Stemma degli Oddi

The Oddi family, one of the noblest families in Italy, have very ancient origins that are combined with the myth. Most of the ancient historians believe them to be of Hungarian origin, who had come to Perugia in the retinue of the Emperor Frederick I from Swabia. However, the Oddi have been among the leading figures of Perugia since the thirteenth century. The Oddi family had the feudal rule of many castles in Umbria, including Laviano, Lisciano, Pierle, Poggio Aquilone. The history family was characterized by a long and bloody conflict between the Baglioni, popular and Ghibelline, and the Oddi, representative of the aristocratic and the Guelph party of Perugia.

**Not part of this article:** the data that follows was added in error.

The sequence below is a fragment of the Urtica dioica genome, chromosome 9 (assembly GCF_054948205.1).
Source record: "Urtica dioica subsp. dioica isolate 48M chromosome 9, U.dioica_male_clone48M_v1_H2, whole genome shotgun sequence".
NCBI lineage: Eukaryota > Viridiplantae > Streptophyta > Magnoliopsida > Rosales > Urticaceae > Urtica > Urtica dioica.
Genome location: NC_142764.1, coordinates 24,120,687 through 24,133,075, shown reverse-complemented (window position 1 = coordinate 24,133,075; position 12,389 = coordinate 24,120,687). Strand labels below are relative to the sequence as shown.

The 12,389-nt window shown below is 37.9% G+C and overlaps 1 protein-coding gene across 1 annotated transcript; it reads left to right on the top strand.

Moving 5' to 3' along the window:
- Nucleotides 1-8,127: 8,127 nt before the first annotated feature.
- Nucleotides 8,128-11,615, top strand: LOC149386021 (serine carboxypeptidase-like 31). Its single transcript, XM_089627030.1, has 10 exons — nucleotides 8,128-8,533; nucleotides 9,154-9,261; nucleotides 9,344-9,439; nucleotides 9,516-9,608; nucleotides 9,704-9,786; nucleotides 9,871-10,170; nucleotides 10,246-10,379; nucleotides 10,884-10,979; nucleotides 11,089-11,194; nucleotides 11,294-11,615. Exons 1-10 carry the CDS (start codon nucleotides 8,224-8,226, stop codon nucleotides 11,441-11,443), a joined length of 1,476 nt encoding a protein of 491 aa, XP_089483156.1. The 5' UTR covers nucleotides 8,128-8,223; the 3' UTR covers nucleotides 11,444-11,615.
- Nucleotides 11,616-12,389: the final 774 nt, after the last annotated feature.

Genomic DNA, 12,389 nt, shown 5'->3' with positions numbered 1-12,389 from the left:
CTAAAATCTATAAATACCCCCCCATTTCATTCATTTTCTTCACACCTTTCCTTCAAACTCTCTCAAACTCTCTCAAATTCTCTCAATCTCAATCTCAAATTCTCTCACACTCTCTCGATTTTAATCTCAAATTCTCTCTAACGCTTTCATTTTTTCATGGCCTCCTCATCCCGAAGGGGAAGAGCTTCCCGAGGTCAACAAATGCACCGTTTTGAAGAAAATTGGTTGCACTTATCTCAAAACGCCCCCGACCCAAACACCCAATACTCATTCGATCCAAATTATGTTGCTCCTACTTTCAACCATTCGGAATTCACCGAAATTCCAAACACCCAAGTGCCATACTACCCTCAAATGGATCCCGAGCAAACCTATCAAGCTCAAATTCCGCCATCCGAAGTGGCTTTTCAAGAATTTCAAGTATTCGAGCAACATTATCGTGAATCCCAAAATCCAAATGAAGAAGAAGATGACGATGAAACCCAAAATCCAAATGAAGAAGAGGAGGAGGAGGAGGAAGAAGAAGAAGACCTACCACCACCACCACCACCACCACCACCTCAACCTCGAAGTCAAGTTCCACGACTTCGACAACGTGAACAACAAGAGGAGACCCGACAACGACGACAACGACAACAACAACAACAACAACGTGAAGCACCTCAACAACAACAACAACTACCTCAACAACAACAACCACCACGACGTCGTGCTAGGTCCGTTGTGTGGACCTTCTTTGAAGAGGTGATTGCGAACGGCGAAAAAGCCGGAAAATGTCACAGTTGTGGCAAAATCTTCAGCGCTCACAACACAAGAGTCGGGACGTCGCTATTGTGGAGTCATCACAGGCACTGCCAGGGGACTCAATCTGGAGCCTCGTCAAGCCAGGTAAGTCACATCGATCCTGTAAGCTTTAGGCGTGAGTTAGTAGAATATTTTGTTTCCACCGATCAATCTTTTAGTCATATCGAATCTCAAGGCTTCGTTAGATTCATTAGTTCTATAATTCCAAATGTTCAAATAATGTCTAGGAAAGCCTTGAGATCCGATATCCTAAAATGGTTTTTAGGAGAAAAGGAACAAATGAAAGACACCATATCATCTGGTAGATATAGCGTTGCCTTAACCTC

The dispute seemed to cease in 1474 with the marriage between Sforza degli Oddi and Isabetta Baglioni, but since 1482 it had begun again violently causing the conflict broken out on 28 October 1488 which ended with the Baglioni' s victory and the expulsion and seizure of all possessions and the feudal estate of the Oddi.

Thanks to Julius II' s will, the Oddi, being returned from exile, in 1506 recovered their estate. When Paolo III finally eliminated the Baglioni' s home by building the Rocca Paolina, "so that they could not govern Perugia to their liking", thanks to their unquestioned loyalty to the papacy, in the following centuries the family acquired more and more political and mainly economic power.

On 5th December 1942, after the death of Maria Vittoria degli Oddi, formerly married to Luigi Marini Clarelli, the main branch of the family ended. Her son, Angelo Marini Clarelli, who married Angela Guglielmi, had four children: Pietro, Maddalena, Luisa and Barbara who also inherited the estate of their unmarried uncle Antonio.